Saturday, February 14, 2009

The Rudd Stimulus Package - Andrew Laming's view

My post More economics 101 - the economics of Malcolm Turnbull drew a thoughtful response from Andrew Laming, the Liberal member for Bowman. I have been remiss in not bringing this up before onto the main blog - it gets lost in the comment section.

The latest Rudd stimulus package has passed. However, Andrew's arguments are still relevant to the longer term.

Andrew wrote:

Dear Jim,
Just a note on your excellent analysis.

This is not a debate between a small Coalition and a large Government stimulus package. It is not about supporting a larger intervention if you are bearish about Australia and smaller if you are optimistic.

This debate is about whether $42 billion spend AS PROPOSED is appropriate in quality and quantity.

Once committed, the $42 billion becomes opportunity cost. That's why Mr Turnbulls's proposed scrutiny of the package in the Senate is so vital.

This debate is not about whether the world will recover from the recession. Of course it will. The real argument is whether the stimuli, as proposed represent cost-effective recession aversion.

Highest level analysis asks - how and when is each stimulus dollar of GDP deployed to pre-empt economic threats and have maximum impact maintaining jobs, and in turn, Australia's GDP growth.

Judge the package not on the social infrastructure it delivers or that people are "paying down home loans and that is no bad thing." This is akin to treating a skin cancer patient with a weight loss program.

We all want nation-building, but in a recession, a specific set of measures are prescribed to maintain economic activity (reduce the length and depth of recession), and to position the economy to achieve the most sustainable growth recovery (so that we are better placed than our competitor economies when we all enter the post-recession phase.

Readers will know of those elements: PREVENTION: high-multiplier expenditure, targeting the most vulnerable domestic sectors to job losses, and ADAPTION: where losses occur, reducing frictional unemployment through rapid retraining and redeployment into economic infrastructure - which reduces costs to business, builds confidence and prevents further job losses.

Finally, with the current fiscal fixation, don’t underestimate the ultimate power of monetary policy. Australia's comparatively higher interest rates allow significant room for stimulus which is not available to other economies, which will restore confidence and entrepreneurialism without sending Australia into generational debt.

As an aside...
Your excellent graph was part of my analysis of ABS retail sales for December. It is irrelevant that December was $700 million more than November. To understand the stimulus, four factors enter the calculations;
1. Temporal factors. Treasury now says they only expected 10% of the stimulus to enter the economy in December (they didnt say that back in December). Most (they hope will turn up in Q1 and Q2 this year).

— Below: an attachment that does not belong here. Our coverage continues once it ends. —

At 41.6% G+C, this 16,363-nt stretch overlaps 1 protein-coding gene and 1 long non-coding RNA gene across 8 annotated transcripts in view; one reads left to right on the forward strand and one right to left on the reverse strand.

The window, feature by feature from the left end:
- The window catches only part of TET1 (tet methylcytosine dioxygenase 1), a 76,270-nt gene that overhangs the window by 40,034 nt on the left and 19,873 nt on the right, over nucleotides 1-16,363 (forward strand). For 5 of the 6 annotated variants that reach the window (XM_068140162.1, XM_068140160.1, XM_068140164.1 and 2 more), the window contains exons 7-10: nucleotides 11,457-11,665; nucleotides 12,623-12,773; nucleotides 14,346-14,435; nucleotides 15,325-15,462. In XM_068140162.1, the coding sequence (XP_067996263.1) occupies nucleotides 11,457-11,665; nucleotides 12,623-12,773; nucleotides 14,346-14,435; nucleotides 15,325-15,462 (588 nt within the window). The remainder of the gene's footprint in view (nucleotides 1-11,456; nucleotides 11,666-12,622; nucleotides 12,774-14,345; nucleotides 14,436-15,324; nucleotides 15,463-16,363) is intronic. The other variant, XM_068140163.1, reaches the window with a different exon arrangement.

2.Annual cycles: because every year, Australians spend remarkably close to 11.1% of their annual retail spend in December (as they did in 08, despite stimulus),
3. Year by year comparison: the degree to which December 08 increased from the 4 Decembers before it, relative to the annual growths in each of those years.
4. Monthly trends (your graph), because even with all the pessimism post-Lehmans, it shows that retail sales held up July-November. Too many people grasp at November's slip and infer trends. Remember the stimulus came before we even had the ABS November 08 figures.

My case is that Dec 2008 WAS ALWAYS GOING TO BE SOLID. That position is supported by all four points above, together with the confidence of falling interest rates, particularly cheap fuel and the Christmas effect (where people spend irrationally at Christmas (even at tough times), then compensate, with a rational slump in the first three months of the following year(see Xmas 2007).
It is difficult to argue that the December stimulus saved/supported/created any jobs, because department stores and the household sector (big winners from the stimulus), can and did further discount to maintain sales volumes and retain staff.

In the end, massive discounting plus the stimulus - achieved sales volumes of $300 - 850 million above expectation.

I argue that such a result neither justifies the stimulus, nor assisted much in averting what lies ahead for Australia in 2009.

Andrew Laming
ps: It was the tax cuts announced in May 2007 which "introduced a structural element into the deficit." Bringing those cuts forward is merely a one-off tax expenditure.

End Observation

In posting Andrew's comment in this way, I am treating it as a guest post. For that reason, I am not going to comment on it at this point, but leave it stand as a contribution to discussion.

I left my own post hanging on the issue of crowding out. I will discuss this further in my next post.

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